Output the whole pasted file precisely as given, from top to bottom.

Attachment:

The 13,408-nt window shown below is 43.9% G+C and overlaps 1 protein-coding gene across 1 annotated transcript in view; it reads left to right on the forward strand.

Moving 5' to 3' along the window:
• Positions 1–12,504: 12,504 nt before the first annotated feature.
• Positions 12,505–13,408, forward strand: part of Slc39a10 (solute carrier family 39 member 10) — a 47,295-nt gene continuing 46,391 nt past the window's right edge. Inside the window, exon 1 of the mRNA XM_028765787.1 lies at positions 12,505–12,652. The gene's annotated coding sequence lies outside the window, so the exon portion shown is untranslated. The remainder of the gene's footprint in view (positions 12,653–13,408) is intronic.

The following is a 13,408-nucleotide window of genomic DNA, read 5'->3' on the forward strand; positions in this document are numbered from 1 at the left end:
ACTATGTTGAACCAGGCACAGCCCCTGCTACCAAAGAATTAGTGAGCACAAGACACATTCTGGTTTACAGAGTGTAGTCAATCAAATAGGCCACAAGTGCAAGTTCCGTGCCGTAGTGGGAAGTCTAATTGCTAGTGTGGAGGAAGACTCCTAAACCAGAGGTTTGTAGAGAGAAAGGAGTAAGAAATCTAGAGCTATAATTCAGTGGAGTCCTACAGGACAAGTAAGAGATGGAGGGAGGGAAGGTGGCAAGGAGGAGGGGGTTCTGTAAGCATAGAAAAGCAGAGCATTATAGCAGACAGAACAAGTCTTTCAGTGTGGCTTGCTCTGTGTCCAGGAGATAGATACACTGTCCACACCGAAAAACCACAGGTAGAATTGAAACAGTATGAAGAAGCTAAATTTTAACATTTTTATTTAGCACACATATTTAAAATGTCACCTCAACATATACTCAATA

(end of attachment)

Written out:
The 13,408-nt window shown below is 43.9% G+C and overlaps 1 protein-coding gene across 1 annotated transcript in view; it reads left to right on the forward strand.

Moving 5' to 3' along the window:
• Positions 1–12,504: 12,504 nt before the first annotated feature.
• Positions 12,505–13,408, forward strand: part of Slc39a10 (solute carrier family 39 member 10) — a 47,295-nt gene continuing 46,391 nt past the window's right edge. Inside the window, exon 1 of the mRNA XM_028765787.1 lies at positions 12,505–12,652. The gene's annotated coding sequence lies outside the window, so the exon portion shown is untranslated. The remainder of the gene's footprint in view (positions 12,653–13,408) is intronic.

The following is a 13,408-nucleotide window of genomic DNA, read 5'->3' on the forward strand; positions in this document are numbered from 1 at the left end:
ACTATGTTGAACCAGGCACAGCCCCTGCTACCAAAGAATTAGTGAGCACAAGACACATTCTGGTTTACAGAGTGTAGTCAATCAAATAGGCCACAAGTGCAAGTTCCGTGCCGTAGTGGGAAGTCTAATTGCTAGTGTGGAGGAAGACTCCTAAACCAGAGGTTTGTAGAGAGAAAGGAGTAAGAAATCTAGAGCTATAATTCAGTGGAGTCCTACAGGACAAGTAAGAGATGGAGGGAGGGAAGGTGGCAAGGAGGAGGGGGTTCTGTAAGCATAGAAAAGCAGAGCATTATAGCAGACAGAACAAGTCTTTCAGTGTGGCTTGCTCTGTGTCCAGGAGATAGATACACTGTCCACACCGAAAAACCACAGGTAGAATTGAAACAGTATGAAGAAGCTAAATTTTAACATTTTTATTTAGCACACATATTTAAAATGTCACCTCAACATATACTCAATA